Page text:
The railway service companies, on the other hand, blow up their trip numbers even when they have very little to ship. Before Xi’an arrived on the scene in 2018, the competition between Chongqing and Chengdu, two nearby cities, was so fierce that the two cities would refuse to merge cargo loads back from Germany despite neither being able to fill a whole train themselves. When the pressure (and reward) to be the top railway service company facilitating “Belt and Road” trips to Europe becomes huge, the companies simply start loading empty containers to their trains. They must ensure that each train meets the regulator’s 40-container minimum before it leaves the station, but there is no obligation and no ability (for lack of demand) to fill those containers.
In the most extreme case, one train carried 40 empty containers and just one full container all the way to Europe. This makes the China Railway Express’s impressive growth number highly dubious, and most certainly a “bubble”. Even with all their tricks, companies can barely fulfill their promise to regulators: they have overbooked railway resources. In Q2 of 2019, Chongqing’s “realization rate” dipped to as low as 64% for some routes.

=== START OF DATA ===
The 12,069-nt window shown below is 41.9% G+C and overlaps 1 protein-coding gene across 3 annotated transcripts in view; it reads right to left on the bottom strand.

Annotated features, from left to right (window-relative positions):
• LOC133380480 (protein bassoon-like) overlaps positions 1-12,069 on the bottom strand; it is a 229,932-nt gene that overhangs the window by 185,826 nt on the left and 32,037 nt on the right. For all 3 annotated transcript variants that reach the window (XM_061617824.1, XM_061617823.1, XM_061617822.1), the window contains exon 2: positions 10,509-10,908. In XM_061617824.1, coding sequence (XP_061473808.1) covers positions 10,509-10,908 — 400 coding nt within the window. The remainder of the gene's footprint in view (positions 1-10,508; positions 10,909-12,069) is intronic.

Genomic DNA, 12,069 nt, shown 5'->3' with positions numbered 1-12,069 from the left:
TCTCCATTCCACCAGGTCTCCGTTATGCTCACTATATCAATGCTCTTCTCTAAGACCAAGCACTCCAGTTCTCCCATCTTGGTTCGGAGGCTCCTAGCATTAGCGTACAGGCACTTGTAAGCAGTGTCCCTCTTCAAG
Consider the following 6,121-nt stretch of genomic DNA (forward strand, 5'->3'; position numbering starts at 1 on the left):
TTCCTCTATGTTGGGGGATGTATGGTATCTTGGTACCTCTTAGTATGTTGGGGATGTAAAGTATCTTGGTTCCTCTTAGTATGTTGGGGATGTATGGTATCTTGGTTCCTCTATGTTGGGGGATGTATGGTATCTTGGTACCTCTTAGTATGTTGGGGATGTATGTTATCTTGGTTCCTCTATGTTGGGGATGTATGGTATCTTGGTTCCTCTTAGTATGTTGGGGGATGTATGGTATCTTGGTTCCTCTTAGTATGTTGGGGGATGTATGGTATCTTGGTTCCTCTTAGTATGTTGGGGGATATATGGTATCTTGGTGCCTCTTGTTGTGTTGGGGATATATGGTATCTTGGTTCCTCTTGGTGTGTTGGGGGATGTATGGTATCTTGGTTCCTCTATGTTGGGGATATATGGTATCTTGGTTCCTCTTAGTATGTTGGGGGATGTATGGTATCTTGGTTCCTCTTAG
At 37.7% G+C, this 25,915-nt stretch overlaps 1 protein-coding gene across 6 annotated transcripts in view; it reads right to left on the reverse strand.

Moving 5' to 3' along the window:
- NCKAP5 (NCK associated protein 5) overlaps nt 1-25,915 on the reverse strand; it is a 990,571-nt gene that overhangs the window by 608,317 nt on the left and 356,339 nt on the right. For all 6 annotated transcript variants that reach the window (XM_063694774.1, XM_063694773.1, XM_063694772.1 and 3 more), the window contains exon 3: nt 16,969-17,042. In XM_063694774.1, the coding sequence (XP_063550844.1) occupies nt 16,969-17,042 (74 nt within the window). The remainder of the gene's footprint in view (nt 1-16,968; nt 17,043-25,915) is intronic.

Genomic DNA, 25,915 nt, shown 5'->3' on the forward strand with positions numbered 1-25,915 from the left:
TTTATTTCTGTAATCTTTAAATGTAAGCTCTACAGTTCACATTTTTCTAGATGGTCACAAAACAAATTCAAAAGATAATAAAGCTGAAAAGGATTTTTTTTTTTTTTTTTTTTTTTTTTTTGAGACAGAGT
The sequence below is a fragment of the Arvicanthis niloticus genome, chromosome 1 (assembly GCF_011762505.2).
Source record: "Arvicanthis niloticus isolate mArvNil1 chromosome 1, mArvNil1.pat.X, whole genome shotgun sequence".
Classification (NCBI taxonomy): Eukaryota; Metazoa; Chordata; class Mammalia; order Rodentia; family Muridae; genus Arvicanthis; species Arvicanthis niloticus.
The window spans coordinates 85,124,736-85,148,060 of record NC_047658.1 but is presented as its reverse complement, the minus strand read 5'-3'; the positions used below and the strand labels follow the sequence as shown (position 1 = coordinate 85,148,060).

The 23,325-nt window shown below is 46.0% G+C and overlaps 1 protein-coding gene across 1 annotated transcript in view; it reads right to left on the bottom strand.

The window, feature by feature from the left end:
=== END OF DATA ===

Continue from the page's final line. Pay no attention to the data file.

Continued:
Artificially enabled transportation routes are more of a disruption to than facilitation of trade, as China’s policy makers are slowly but painfully beginning to realize. Subsidies are both unsustainable and capricious: “Sometimes a city changes a Party Secretary and the new boss has other priorities for his budget.” This makes it hard for businesses to make long term plans and build China Railway Express into their logistic strategies.